Copper was the first metal to be worked by people. Copper beads have been excavated in northern Iraq which are more than ten thousand years old, and presumably made from native copper, nuggets of which can sometimes still be uncovered.
Most copper today though is used in building construction, power generation and transmission, electronic product manufacturing, and the production of industrial machinery and transportation vehicles. Copper is an essential component in the motors, wiring, radiators, connectors, brakes, and bearings used in cars and trucks. The average car contains 1.5 kilometers (0.9 mile) of copper wire, and the total amount of copper ranges from 20 kilograms (44 pounds) in small cars to 45 kilograms (99 pounds) in luxury and hybrid vehicles. And, most notably, copper is a key component of electric vehicles (EVs), which are a notorious copper consumer. EVs consume between three and four times the amount of copper as traditional internal combustion engines.
China, a country making headlines almost daily due to the trade spat, is leading the world in EV adoption, and will likely continue to do so for some time. In the fourth quarter of last year, China was responsible for 60 percent of global EV sales, according to Bloomberg, which adds that the country holds half of all vehicle-charging infrastructure. By the end of last year, electric cars made up about 7 percent of total new vehicle sales in China, with a compound growth rate of 118 percent since 2011. In about a decade, the Asian country will likely account for almost 40 percent of the global EV market, followed by Europe (26 percent) and the U.S. (20 percent), according to BNEF.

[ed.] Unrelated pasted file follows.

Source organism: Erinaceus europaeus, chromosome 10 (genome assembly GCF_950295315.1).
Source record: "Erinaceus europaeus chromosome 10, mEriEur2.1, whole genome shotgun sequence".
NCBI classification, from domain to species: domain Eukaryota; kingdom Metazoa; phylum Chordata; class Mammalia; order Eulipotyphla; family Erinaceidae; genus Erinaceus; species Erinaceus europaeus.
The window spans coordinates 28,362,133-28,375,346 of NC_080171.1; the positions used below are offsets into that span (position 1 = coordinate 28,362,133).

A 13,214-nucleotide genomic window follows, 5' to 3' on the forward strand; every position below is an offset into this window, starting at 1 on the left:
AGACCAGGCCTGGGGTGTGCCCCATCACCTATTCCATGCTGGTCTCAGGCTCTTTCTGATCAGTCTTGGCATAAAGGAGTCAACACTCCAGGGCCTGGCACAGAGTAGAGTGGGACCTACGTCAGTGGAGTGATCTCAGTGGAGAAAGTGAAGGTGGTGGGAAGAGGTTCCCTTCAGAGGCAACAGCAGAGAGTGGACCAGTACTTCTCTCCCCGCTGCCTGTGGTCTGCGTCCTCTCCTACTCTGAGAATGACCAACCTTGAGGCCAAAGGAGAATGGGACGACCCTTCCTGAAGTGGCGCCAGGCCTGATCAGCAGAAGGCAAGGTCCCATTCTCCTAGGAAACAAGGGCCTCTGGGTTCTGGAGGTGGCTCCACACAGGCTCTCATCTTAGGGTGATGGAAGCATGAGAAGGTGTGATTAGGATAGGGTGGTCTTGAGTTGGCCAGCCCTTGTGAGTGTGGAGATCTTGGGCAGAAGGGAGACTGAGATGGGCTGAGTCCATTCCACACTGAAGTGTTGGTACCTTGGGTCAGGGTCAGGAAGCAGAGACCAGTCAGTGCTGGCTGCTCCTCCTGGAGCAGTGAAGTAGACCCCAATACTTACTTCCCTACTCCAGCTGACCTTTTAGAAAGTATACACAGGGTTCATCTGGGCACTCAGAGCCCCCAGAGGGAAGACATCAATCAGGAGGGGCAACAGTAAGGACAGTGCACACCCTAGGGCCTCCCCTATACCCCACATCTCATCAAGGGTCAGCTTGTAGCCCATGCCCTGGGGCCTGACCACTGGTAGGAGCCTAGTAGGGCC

Analysts and investors alike are starting to become interested in the red metal, as it moves lower and becomes a potential bargain. While it is apparent that physical copper premiums have moved fundamentally lower, and the Chinese have overall been less interested, some analysts have felt that China’s downstream demand is in fact “not that bad” and in line with previous years.
In February of this year, Piyush Sood, lead analyst at Morgan Stanley, said in a note that Freeport’s “earnings sensitivity to copper is still the highest among its peers, and combined with its high trading liquidity, we believe it will emerge as the go-to large-cap stock for exposure to a copper price rally.” Shares of the Phoenix-based company’s stock jumped nearly 7 percent on the news last Wednesday.
Singapore-based DBS Bank also sees a copper shortage over the mid-term. Analysts expect supply to be in a deficit each year between now and at least 2022, when it could be at its widest since 2004.
ETF investors looking to gain exposure to the metals and mining space might look into miner-related ETFs, such as the SPDR Metals & Mining ETF (NYSEArca: XME), which is designed to track the broad metals and mining segment, and the Global X Copper Miners ETF (NYSEARCA: COPX), which takes a more focused approach to copper miners. The iPath Series B Bloomberg Copper Subindex Total Return ETF (JJC) also focuses on copper investment.
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